Art instructor Zachary Lowe working with an adult student on acrylic paint pouring.

Nurturing and Exploring the Artist in Each of Us

Ignite Your Imagination! Explore CCPR Arts & Culture Programs

Nurturing and Exploring the Artist in Each of Us

CCPR Art Programs Support Creativity No Matter Age or Ability


Art – Your Way

Creativity takes courage said one of the great artists of all time – Henri Matisse. Local artist and Carmel Clay Parks & Recreation’s art instructor Zach Lowe agrees. In his words, creativity is human nature. His role? To guide and inspire untapped and budding artists to experience the joy of watching whatever is in their imagination become reality.

“It’s really about encouragement, support and freedom,” says Lowe. “Many of us were told at some point in our lives that we weren’t good artists or that we weren’t ‘staying inside the lines.’ My teaching philosophy is that art is organic to the individual and I’m here to help build artists whatever they are interested in creating. There is no bad art.”

Art instructor Zachary Lowe working with youth art student on an art project..

At the Monon Community Center, arts & culture programs range from preschool aged to youth and teen through adult. The focuses are just as varied, from hands-on activities designed to unleash young creative minds to self-exploration and self-care in the adult classes.

Art as a Community Resource

“These classes are meant to be a support for the community,” says Lowe. “CCPR is a community resource centered around exploring and caring for nature and strengthening health through a variety of activities. Our art and culture programs allow for unique self-creativity also meant to enhance the mind-body-spirit connection.”

The adaptive art programs at CCPR are designed for individuals with disabilities. The extensive offerings are built to spark creative energy. Participants work at their own pace, creating a safe space for personal artistic growth based on what they find most interesting. 

“Art isn’t something concrete and shouldn’t be based on rules,” Lowe shares. “I’m passionate about art of all kinds and I hope to create an environment where each individual feels like they can explore whatever art medium they are interested in. If they are into sketching, watercolors or want to see a character they’ve seen in a video game or movie come to life within a treasured work of art — I’m all for it.”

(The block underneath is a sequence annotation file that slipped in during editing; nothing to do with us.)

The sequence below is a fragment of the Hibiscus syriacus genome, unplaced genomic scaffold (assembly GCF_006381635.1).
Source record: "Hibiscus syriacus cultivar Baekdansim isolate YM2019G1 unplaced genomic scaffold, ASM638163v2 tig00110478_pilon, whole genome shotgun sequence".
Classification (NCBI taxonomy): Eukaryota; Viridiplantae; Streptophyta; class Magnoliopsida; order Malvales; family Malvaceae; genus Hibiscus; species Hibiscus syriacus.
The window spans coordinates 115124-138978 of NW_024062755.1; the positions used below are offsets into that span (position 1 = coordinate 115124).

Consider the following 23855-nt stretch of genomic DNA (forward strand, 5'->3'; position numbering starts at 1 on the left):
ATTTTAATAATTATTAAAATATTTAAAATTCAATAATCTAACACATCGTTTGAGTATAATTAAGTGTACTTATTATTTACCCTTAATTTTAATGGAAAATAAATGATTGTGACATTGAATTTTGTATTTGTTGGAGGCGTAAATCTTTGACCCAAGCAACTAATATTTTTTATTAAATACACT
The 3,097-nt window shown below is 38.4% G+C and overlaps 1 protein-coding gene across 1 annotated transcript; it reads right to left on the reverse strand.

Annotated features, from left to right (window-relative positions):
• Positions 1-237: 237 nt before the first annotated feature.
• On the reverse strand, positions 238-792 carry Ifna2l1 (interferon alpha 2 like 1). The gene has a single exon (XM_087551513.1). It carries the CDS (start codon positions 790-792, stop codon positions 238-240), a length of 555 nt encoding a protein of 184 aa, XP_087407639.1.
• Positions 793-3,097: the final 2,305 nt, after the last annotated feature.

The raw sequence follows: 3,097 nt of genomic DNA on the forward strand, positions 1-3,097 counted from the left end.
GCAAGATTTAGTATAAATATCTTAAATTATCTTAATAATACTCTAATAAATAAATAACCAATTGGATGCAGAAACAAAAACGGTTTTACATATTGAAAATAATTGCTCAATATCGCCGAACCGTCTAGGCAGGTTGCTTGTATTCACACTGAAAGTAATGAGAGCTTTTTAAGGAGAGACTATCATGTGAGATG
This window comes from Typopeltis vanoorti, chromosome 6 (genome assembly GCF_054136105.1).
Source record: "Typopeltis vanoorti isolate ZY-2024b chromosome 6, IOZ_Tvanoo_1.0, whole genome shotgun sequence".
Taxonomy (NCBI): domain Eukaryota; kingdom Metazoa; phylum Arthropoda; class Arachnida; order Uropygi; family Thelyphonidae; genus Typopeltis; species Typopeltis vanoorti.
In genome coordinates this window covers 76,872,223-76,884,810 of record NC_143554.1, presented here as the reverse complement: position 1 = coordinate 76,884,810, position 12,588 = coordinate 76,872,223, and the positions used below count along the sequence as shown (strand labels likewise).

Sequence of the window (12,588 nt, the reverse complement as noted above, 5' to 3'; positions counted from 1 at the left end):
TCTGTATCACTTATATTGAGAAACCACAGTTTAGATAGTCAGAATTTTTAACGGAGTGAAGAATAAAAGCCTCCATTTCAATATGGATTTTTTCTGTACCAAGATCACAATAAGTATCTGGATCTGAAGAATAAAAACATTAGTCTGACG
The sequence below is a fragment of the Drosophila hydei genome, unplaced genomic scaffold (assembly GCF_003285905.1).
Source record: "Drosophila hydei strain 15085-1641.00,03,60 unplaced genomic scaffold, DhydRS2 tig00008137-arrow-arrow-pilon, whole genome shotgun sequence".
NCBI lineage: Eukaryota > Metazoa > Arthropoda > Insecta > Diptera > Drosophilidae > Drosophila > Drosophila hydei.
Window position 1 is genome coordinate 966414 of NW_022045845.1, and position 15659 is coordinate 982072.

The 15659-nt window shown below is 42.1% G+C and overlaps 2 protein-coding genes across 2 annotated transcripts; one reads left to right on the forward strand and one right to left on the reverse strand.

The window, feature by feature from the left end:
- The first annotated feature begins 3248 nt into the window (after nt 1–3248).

Lowe has been an artist ever since he can remember. He says his parents were supportive of his journey from the beginning. After attending college for painting and drawing, Lowe became aware of the conformity and restrictions of how others defined art. Through his art programs at the Monon Community Center, he’s determined to create the same support system and nurture the love for art that he had growing up.

Art is a Unique Journey

“I want to create a home for art here at CCPR,” Lowe says. “A place where anyone can come and express themselves without criticism and gain confidence as an artist – whatever that means to them. As long as they are growing and learning and feeling their own success then I feel happiness in supporting their journey.”Art instructor Zachary Lowe working with youth art student on an art project..

October is National Arts & Humanities month. Lowe says as a community — beyond just a national recognition month to bring awareness to the arts — it is important for us to adapt our definition of “artist.” Anyone can be an artist.

“It’s just an evolution of the creative process that allows us all to fail, adapt and try again,” Lowe shares. “Sometimes I’ll paint 20 versions of something only to find that the 21st iteration becomes the one I’ve seen in my head since the very beginning. That’s a rewarding process and there isn’t a right or wrong way to walk that path.”

Lowe hopes to grow the program offerings at CCPR and encourages even the most uncertain potential artist to dip their toe in the creativity pool. The experience can be life-changing.

“Many things are black and white. Music is supposed to sound a certain way, or a dance is supposed to follow a specific range of motions. But art is subjective and there is no wrong or right way to create it just like there are no good or bad artists. It’s unique to each of us. Finding the safe space to support, learn and grow an individual’s unique artistic ability — that’s what we are doing at CCPR. I’m committed to making sure the experience creates a thriving and happy artist.”

To learn more about Carmel Parks & Recreation’s arts & culture programs, visit 



Written By: Sheryl Rodgers

Sheryl focuses on branding and marketing engagement. She’s a storyteller, editorial and media consultant, and brand builder. This story was written in partnership with Pickett & Associates.

Share this post: